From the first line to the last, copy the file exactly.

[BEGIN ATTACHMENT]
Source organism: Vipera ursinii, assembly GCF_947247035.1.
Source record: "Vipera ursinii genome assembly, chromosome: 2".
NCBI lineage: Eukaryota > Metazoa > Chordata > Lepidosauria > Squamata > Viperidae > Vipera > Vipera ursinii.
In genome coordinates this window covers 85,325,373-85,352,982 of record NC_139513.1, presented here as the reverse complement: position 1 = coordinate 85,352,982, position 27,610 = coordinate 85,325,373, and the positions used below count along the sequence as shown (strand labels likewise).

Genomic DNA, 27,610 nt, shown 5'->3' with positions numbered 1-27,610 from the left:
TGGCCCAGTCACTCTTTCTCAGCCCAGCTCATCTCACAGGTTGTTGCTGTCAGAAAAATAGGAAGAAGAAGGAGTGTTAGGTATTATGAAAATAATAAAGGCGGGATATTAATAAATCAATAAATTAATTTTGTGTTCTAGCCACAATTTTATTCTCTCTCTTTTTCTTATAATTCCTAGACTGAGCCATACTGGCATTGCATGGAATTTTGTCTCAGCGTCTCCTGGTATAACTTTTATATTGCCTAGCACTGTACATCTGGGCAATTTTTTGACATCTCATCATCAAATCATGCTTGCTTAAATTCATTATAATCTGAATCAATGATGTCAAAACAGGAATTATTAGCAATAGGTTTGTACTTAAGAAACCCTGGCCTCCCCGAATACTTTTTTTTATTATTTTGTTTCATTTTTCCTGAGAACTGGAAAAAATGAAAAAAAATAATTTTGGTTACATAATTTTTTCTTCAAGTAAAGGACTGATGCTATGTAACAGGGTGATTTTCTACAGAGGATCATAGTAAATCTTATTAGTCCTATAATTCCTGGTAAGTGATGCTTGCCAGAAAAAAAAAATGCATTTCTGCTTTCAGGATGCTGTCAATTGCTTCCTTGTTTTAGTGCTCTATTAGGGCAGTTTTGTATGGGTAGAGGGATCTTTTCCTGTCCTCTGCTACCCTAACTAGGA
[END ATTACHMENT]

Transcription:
Source organism: Vipera ursinii, assembly GCF_947247035.1.
Source record: "Vipera ursinii genome assembly, chromosome: 2".
NCBI lineage: Eukaryota > Metazoa > Chordata > Lepidosauria > Squamata > Viperidae > Vipera > Vipera ursinii.
In genome coordinates this window covers 85,325,373-85,352,982 of record NC_139513.1, presented here as the reverse complement: position 1 = coordinate 85,352,982, position 27,610 = coordinate 85,325,373, and the positions used below count along the sequence as shown (strand labels likewise).

Genomic DNA, 27,610 nt, shown 5'->3' with positions numbered 1-27,610 from the left:
TGGCCCAGTCACTCTTTCTCAGCCCAGCTCATCTCACAGGTTGTTGCTGTCAGAAAAATAGGAAGAAGAAGGAGTGTTAGGTATTATGAAAATAATAAAGGCGGGATATTAATAAATCAATAAATTAATTTTGTGTTCTAGCCACAATTTTATTCTCTCTCTTTTTCTTATAATTCCTAGACTGAGCCATACTGGCATTGCATGGAATTTTGTCTCAGCGTCTCCTGGTATAACTTTTATATTGCCTAGCACTGTACATCTGGGCAATTTTTTGACATCTCATCATCAAATCATGCTTGCTTAAATTCATTATAATCTGAATCAATGATGTCAAAACAGGAATTATTAGCAATAGGTTTGTACTTAAGAAACCCTGGCCTCCCCGAATACTTTTTTTTATTATTTTGTTTCATTTTTCCTGAGAACTGGAAAAAATGAAAAAAAATAATTTTGGTTACATAATTTTTTCTTCAAGTAAAGGACTGATGCTATGTAACAGGGTGATTTTCTACAGAGGATCATAGTAAATCTTATTAGTCCTATAATTCCTGGTAAGTGATGCTTGCCAGAAAAAAAAAATGCATTTCTGCTTTCAGGATGCTGTCAATTGCTTCCTTGTTTTAGTGCTCTATTAGGGCAGTTTTGTATGGGTAGAGGGATCTTTTCCTGTCCTCTGCTACCCTAACTAGGA